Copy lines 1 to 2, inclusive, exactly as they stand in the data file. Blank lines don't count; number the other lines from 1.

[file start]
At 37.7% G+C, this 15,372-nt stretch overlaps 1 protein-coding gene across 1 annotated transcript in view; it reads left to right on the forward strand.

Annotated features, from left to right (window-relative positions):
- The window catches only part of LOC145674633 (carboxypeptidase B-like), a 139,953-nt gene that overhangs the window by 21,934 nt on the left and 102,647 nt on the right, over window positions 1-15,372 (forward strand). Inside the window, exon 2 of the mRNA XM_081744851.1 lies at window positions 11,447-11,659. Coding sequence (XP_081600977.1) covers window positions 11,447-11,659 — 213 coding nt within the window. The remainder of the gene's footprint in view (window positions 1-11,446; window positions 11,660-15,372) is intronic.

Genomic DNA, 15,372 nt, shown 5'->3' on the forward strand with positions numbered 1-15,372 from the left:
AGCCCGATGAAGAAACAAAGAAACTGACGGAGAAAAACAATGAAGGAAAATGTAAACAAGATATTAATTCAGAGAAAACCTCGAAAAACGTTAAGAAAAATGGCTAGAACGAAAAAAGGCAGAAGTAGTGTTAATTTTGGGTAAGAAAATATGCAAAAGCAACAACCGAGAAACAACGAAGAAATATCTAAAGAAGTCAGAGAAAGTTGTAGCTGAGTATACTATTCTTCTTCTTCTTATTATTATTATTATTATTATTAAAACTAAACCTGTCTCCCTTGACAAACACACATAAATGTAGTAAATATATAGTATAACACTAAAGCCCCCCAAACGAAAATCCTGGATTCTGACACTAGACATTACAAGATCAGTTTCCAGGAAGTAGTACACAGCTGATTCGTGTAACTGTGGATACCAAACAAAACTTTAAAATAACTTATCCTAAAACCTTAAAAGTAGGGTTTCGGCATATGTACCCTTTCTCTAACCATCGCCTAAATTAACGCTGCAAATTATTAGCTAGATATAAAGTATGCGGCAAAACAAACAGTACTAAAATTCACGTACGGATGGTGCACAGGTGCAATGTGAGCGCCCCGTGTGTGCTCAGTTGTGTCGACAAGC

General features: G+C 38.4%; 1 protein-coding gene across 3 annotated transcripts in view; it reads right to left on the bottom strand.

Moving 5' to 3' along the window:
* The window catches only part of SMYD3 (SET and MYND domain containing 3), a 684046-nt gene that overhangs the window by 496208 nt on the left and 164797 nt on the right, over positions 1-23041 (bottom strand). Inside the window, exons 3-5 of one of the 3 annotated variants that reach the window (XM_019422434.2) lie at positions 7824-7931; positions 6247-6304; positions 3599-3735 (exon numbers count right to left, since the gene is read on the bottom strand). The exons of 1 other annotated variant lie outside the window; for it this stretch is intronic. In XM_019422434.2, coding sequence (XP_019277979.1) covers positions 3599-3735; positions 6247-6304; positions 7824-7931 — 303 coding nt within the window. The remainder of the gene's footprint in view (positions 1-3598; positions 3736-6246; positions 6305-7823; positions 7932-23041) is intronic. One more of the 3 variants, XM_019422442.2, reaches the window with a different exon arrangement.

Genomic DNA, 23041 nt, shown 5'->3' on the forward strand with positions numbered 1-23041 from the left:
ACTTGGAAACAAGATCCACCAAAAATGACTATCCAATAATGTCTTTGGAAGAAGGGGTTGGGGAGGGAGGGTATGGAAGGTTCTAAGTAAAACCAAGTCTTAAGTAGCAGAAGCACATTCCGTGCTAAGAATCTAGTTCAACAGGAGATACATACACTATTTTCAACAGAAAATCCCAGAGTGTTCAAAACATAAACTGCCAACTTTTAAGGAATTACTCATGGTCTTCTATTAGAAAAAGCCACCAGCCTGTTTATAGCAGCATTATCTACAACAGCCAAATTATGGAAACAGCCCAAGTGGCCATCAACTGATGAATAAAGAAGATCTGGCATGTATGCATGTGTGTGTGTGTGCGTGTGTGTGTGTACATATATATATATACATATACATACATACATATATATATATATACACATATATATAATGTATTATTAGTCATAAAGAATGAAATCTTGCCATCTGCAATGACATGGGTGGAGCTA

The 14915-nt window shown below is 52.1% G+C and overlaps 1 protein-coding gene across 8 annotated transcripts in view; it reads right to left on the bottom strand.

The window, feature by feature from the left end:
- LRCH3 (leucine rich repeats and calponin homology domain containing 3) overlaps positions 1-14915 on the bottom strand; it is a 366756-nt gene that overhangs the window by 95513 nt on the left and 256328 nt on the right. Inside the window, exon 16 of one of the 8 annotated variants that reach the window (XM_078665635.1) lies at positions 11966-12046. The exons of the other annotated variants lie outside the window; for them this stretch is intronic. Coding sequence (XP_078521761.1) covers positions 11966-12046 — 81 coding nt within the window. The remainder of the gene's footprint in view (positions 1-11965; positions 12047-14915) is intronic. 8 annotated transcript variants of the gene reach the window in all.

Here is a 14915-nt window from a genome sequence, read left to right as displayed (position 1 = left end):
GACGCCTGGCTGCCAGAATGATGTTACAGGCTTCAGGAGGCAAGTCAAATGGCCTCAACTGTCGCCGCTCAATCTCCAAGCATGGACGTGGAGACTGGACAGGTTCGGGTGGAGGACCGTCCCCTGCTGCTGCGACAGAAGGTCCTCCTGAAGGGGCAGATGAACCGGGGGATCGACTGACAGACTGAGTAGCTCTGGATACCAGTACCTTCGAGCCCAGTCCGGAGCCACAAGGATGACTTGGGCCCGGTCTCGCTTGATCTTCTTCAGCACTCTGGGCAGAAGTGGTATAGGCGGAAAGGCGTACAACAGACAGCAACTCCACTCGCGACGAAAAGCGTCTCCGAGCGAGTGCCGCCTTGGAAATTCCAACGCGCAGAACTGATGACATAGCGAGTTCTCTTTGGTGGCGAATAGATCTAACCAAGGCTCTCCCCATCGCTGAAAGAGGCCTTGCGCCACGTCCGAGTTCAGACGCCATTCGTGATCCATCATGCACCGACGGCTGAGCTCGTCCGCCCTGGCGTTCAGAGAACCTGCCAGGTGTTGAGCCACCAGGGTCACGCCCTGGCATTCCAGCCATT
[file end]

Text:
At 37.7% G+C, this 15,372-nt stretch overlaps 1 protein-coding gene across 1 annotated transcript in view; it reads left to right on the forward strand.

Annotated features, from left to right (window-relative positions):